23.6 C
Wednesday, May 18, 2022

Fed signals trigger world stocks, bonds sell-off – Reuters

Must read

Passersby wearing protective face masks are seen in front of an electronic board showing Japan’s Nikkei share average, amid the coronavirus disease (COVID-19) pandemic, in Tokyo, Japan November 1, 2021. REUTERS/Issei Kato
SHANGHAI, Jan 6 (Reuters) – Stock markets were deep in the red and some key government bond yields climbed to their highest in years on Thursday after the Federal Reserve signalled the possibility of faster-than-expected U.S. rate hikes and stimulus withdrawal.
Both Asia and Europe's bourses fell heavily after Wall Street's tech-heavy Nasdaq plunged more than 3% on Wednesday and 2- and 5-year Treasury yields, important drivers of global borrowing costs, surged to post-COVID pandemic highs.
Minutes from the Fed's December meeting had shown that a tight jobs market and unrelenting inflation could require the U.S. central bank to raise rates sooner than expected and begin reducing its overall asset holdings – a process known as quantitative tightening (QT).
Early European trading saw the STOXX 600 share index lose 1.3%, erasing all of its gains for the year that had sent it to record highs.
Asia has seen sharp falls too [.T][.SS]. Australian shares slid 2.7% in their biggest daily percentage drop since early September 2020, and Japan's Nikkei fell 2.9%, its biggest daily fall since June.
"Some people are quite spooked by the minutes from the Fed that they could be tightening faster," said Carlos de Sousa, an emerging markets strategist and portfolio manager at Vontobel Asset Management.
"Maybe the market is overreacting a bit, though. The fact they are discussing this (quantitative tightening) doesn't mean they are going to do it," he said, adding that he expected 1-3 rate hikes in 2022 but would be surprised if QT did happen this year.
The minutes showed that Fed officials were uniformly concerned about the pace of inflation, which promised to persist, alongside global supply bottlenecks, "well into" 2022.
The Nasdaq's 3% drop on Wednesday was its biggest one-day percentage decline since last February and the S&P 500 fell the most since Nov. 26, when news of the Omicron variant first hit global markets.
"There is a risk that the Fed might fall into the trap of making policy errors because they do have to perhaps hike interest rates faster than expected, but given the timing of their exit from quantitative easing, it could coincide with a slowdown in the economic cycle and also a decline in inflation on base effects," said Casanova.
European trading saw U.S. Treasury yields continue to push higher across the curve. The U.S. 10-year yield hit its highest level since April 2021 on Thursday above 1.73% and was last at 1.732%, from a close of 1.703% on Wednesday.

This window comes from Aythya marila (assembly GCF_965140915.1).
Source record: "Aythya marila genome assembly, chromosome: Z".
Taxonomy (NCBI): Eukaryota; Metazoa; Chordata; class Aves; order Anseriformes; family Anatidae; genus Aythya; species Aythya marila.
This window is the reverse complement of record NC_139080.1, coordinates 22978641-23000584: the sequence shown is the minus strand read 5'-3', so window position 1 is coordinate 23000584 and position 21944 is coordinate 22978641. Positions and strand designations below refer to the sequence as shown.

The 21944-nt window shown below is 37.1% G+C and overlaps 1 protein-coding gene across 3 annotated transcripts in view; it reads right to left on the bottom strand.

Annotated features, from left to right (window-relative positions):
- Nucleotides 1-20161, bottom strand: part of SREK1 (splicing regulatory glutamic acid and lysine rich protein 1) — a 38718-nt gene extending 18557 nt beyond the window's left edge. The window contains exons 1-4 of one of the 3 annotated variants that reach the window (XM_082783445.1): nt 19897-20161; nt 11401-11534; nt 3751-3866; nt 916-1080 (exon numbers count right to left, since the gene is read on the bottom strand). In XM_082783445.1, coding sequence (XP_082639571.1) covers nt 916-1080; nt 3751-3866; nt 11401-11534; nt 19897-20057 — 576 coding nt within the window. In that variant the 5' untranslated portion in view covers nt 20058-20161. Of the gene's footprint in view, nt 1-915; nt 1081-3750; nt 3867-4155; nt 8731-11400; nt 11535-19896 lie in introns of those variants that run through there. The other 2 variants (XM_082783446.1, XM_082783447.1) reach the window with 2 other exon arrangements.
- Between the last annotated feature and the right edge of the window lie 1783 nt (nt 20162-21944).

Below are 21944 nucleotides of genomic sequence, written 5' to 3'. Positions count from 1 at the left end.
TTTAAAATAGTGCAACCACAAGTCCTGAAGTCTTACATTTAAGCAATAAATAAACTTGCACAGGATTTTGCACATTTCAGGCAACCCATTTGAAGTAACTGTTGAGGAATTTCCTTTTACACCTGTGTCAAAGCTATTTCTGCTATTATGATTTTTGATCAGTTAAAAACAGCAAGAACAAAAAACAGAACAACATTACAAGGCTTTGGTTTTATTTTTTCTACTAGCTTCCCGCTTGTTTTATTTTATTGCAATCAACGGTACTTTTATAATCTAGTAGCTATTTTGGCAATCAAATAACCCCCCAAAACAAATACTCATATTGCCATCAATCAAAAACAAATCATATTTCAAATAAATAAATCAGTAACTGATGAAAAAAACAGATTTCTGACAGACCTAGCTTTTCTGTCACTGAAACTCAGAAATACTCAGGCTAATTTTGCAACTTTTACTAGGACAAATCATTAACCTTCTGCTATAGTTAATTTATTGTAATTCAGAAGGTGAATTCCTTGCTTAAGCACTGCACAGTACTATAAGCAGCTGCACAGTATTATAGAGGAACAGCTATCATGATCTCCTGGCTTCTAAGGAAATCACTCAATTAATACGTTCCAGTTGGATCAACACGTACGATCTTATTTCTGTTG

The policy-sensitive U.S. 2-year yield hit a new 22-month top of 0.863% while the 5-year yield hit highs last seen in February 2020 at 1.459%.
In Europe too, 10-year Germany Bund yields, which rolled over into a new benchmark, rose to -0.05%, the highest level since May 2019, Refinitiv data showed.
Analysts said that while the rollover into a new contract made the move in Bund yields appear large, even if measured on a continuous basis, yields were at new multi-month highs.
Higher U.S. yields continued to support a firm dollar, though the currency gave back some ground against the yen after touching five-year highs earlier this week, falling 0.21% to 115.86.
The euro weakened 0.05% to $1.1307 while the dollar index crept up by the same margin to 96.228.
In commodity markets, global benchmark Brent crude steadied at $79.14 per barrel and U.S. crude dipped to $80.08 a barrel after OPEC+ producers agreed to boost production and on a surge in U.S. stockpiles.
Spot gold was down 0.8% at $1,794 per ounce, with higher U.S. bond yields dulling the lustre of the precious metal. [GOL/]
Our Standards: The Thomson Reuters Trust Principles.
Sign up to our investor newsletter to get the latest news and trends in global financial markets.
Subscribe to our newsletter to get all the news you need to start your day.
Reuters, the news and media division of Thomson Reuters, is the world’s largest multimedia news provider, reaching billions of people worldwide every day. Reuters provides business, financial, national and international news to professionals via desktop terminals, the world's media organizations, industry events and directly to consumers.
Build the strongest argument relying on authoritative content, attorney-editor expertise, and industry defining technology.
The most comprehensive solution to manage all your complex and ever-expanding tax and compliance needs.
The industry leader for online information for tax, accounting and finance professionals.
Access unmatched financial data, news and content in a highly-customised workflow experience on desktop, web and mobile.
Browse an unrivalled portfolio of real-time and historical market data and insights from worldwide sources and experts.
Screen for heightened risk individual and entities globally to help uncover hidden risks in business relationships and human networks.
All quotes delayed a minimum of 15 minutes. See here for a complete list of exchanges and delays.
© 2022 Reuters. All rights reserved


More articles


Please enter your comment!
Please enter your name here

Latest article